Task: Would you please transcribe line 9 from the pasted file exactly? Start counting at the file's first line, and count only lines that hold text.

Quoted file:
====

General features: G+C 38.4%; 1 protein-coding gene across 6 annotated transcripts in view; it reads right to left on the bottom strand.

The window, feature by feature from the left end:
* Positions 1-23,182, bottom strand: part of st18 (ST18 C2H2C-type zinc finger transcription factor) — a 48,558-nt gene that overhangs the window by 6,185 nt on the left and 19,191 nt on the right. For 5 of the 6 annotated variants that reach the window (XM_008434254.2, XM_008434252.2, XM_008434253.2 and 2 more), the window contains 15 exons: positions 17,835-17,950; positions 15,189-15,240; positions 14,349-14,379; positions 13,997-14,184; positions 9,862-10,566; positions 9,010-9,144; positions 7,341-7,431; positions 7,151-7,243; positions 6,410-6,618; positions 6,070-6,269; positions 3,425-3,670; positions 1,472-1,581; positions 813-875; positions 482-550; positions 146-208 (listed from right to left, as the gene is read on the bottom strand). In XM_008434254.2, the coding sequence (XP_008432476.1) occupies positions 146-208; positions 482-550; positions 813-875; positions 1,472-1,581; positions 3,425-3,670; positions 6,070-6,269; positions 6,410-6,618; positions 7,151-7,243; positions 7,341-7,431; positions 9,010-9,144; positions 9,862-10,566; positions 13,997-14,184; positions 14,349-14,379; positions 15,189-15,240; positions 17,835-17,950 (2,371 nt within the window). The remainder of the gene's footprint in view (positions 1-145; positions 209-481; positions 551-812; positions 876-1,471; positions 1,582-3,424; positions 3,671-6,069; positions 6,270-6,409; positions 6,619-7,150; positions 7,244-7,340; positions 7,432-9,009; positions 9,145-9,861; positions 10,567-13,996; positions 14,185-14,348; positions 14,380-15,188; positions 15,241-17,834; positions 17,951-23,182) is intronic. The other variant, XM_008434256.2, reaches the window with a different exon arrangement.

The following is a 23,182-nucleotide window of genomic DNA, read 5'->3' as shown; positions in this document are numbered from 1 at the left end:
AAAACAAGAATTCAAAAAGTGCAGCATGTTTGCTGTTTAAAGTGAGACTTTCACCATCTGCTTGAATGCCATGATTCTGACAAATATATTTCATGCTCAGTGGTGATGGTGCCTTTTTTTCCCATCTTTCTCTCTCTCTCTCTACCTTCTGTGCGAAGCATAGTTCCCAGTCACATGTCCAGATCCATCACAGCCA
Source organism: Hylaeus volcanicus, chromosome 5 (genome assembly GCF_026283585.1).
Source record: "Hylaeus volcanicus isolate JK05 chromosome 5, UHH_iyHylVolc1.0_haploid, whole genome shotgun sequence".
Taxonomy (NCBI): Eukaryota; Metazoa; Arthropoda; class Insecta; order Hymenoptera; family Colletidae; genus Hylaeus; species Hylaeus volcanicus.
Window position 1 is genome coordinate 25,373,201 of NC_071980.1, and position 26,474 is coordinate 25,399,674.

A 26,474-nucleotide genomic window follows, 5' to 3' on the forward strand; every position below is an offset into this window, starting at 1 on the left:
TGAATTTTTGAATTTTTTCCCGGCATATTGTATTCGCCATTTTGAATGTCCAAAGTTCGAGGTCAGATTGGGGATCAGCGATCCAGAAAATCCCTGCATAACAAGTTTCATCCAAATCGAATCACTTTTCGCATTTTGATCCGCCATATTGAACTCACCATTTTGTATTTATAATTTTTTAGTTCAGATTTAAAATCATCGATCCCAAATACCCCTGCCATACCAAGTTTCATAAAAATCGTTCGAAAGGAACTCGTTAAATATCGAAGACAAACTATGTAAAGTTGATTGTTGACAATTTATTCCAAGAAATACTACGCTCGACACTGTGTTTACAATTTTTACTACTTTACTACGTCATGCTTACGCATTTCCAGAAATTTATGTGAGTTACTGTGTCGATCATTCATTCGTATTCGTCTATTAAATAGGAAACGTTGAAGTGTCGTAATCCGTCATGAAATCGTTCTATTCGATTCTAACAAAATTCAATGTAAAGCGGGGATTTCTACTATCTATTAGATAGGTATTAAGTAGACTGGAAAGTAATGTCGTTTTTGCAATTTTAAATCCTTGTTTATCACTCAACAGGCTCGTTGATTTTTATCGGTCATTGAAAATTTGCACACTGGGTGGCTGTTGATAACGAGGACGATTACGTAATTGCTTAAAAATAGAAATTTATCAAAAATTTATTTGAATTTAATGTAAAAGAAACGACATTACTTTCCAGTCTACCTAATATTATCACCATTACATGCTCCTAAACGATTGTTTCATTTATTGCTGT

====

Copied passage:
Window position 1 is genome coordinate 25,373,201 of NC_071980.1, and position 26,474 is coordinate 25,399,674.